New Product Placement Deal Puts Hosts in Front Seat

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DETROIT (AdAge.com) -- In a new version of product placement, the WE Women's Entertainment network will open each weekly segment of this month's Cinematherapy show in the front seat a Pontiac G6 sedan.
The Pontiac G6 is about to roll across another TV studio set.
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And Why the Pontiac Product Placement Promotion Isn't Over Yet

The car model was recently the subject of massive media coverage after Oprah Winfrey gave a free G6 to each member of the audience of her season-opening show in September.

'Cinematherapy Road Test'
The General Motors Corp. car is the presenting sponsor of the WE's Cinematherapy show, which offers movies and commentary about their emotional impact and meaning for women. Every Friday this month, the new format of the movie block will be called "Cinematherapy Road Test."

Cineamatherapy became the flagship series for the new entity when the Romance Classics Channel changed itself into the WE: Women's Entertainment network in 2000. The show, which bookends the playing of a classic movie, is based on the 1999 book, "Cinematherapy: The Girl's Guide to Movies for Every Mood," by Nancy Peske and Beverly West.

Emotional impact
Airing daily from 8 to 10 p.m. Cinematherapy has two hosts who uses the Peske-West perspective to introduce, analyze and discuss the day's movie in terms of its emotional impact and therapeutic value for women.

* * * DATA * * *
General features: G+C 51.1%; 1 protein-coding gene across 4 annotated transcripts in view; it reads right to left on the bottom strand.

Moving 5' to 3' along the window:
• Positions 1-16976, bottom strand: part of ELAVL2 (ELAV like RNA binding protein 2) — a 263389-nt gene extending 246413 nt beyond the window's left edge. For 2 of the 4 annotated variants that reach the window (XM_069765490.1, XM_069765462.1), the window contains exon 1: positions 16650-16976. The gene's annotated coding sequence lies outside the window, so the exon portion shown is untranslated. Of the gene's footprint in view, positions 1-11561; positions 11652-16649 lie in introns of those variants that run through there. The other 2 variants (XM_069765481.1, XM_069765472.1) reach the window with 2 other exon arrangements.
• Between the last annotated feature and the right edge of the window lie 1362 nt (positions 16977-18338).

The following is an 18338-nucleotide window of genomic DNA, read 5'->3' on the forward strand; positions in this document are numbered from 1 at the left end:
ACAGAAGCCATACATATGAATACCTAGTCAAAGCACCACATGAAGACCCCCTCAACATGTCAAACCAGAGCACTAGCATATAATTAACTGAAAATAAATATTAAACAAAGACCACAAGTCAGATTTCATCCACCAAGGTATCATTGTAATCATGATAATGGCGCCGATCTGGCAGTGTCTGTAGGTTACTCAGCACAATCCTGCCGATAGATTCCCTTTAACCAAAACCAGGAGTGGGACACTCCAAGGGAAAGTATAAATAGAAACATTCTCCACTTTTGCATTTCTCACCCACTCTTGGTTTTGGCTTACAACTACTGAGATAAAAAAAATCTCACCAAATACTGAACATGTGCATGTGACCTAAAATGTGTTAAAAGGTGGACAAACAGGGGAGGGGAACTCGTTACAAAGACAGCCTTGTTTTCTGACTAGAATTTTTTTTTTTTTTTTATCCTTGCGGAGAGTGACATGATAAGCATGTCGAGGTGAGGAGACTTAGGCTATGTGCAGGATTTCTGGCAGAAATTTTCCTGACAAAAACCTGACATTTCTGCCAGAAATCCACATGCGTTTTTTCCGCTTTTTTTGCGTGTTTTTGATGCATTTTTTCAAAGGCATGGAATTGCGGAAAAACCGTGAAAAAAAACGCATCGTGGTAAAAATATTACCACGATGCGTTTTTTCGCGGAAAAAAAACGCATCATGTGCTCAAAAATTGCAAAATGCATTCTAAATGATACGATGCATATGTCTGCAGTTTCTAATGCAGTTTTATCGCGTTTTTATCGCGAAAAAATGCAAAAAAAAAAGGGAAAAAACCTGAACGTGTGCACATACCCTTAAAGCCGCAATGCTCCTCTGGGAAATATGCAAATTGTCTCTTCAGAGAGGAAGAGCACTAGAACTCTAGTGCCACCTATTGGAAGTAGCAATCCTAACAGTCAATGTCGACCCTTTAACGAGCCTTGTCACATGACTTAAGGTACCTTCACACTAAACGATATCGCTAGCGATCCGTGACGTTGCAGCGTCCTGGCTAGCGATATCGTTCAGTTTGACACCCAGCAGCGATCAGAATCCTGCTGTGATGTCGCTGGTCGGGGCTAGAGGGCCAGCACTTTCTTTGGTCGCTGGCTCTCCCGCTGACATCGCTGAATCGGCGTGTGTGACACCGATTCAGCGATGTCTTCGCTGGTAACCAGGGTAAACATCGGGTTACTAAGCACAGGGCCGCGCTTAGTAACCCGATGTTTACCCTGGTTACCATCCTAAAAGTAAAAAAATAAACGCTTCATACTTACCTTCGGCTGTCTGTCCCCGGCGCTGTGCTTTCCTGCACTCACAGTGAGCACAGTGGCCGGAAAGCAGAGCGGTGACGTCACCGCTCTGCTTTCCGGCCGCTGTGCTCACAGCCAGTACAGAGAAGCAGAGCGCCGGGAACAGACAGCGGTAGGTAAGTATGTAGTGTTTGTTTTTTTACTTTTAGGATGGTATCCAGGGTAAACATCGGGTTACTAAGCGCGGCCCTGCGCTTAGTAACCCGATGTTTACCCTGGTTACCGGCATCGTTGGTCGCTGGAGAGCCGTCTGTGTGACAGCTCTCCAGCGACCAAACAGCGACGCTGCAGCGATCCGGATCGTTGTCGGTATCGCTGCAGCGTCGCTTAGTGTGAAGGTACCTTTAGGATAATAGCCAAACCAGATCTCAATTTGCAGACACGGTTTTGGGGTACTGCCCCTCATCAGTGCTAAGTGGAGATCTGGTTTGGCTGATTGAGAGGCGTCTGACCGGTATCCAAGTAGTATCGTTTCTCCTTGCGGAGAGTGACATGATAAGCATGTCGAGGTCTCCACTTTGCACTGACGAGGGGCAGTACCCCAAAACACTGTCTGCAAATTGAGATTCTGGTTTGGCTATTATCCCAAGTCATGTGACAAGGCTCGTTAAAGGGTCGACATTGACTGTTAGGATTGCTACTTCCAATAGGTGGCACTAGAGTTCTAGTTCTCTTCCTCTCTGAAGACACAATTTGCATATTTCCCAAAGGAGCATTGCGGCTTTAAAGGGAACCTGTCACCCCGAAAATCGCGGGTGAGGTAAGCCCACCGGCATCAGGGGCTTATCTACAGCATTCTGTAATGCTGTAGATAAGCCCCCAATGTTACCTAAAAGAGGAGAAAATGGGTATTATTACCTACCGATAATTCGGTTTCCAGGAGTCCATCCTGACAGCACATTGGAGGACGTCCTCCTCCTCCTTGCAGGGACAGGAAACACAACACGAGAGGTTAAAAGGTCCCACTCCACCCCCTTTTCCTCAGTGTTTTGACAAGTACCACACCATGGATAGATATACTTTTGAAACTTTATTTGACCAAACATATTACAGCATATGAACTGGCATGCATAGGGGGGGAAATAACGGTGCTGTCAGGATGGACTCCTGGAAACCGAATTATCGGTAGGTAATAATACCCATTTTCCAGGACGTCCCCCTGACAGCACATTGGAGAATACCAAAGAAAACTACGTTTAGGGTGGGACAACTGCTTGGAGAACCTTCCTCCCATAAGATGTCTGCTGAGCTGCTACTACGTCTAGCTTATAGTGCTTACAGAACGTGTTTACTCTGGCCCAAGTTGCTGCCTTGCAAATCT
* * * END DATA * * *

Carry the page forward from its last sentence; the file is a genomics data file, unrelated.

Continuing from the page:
The show's hosts will drive the G6 in the opening segments as they discuss the upcoming film themes and use several of the car's features, like its panoramic moon roof. Pontiac has said the target for the G6 is evenly split between males and females. Terms of the advertising deal weren't revealed.

'Get them talking about the car'
Mary Kubitskey, advertising manager at Pontiac, said that "with a new product such as G6 we must look for innovative avenues to raise the public's awareness and get them talking about the car."

Some Pontiac dealers criticized the carmaker in the weeks after Oprah's G6 giveaway, saying they didn't have either any or enough cars in stock to meet demand generated by that deal, according to Automotive News.

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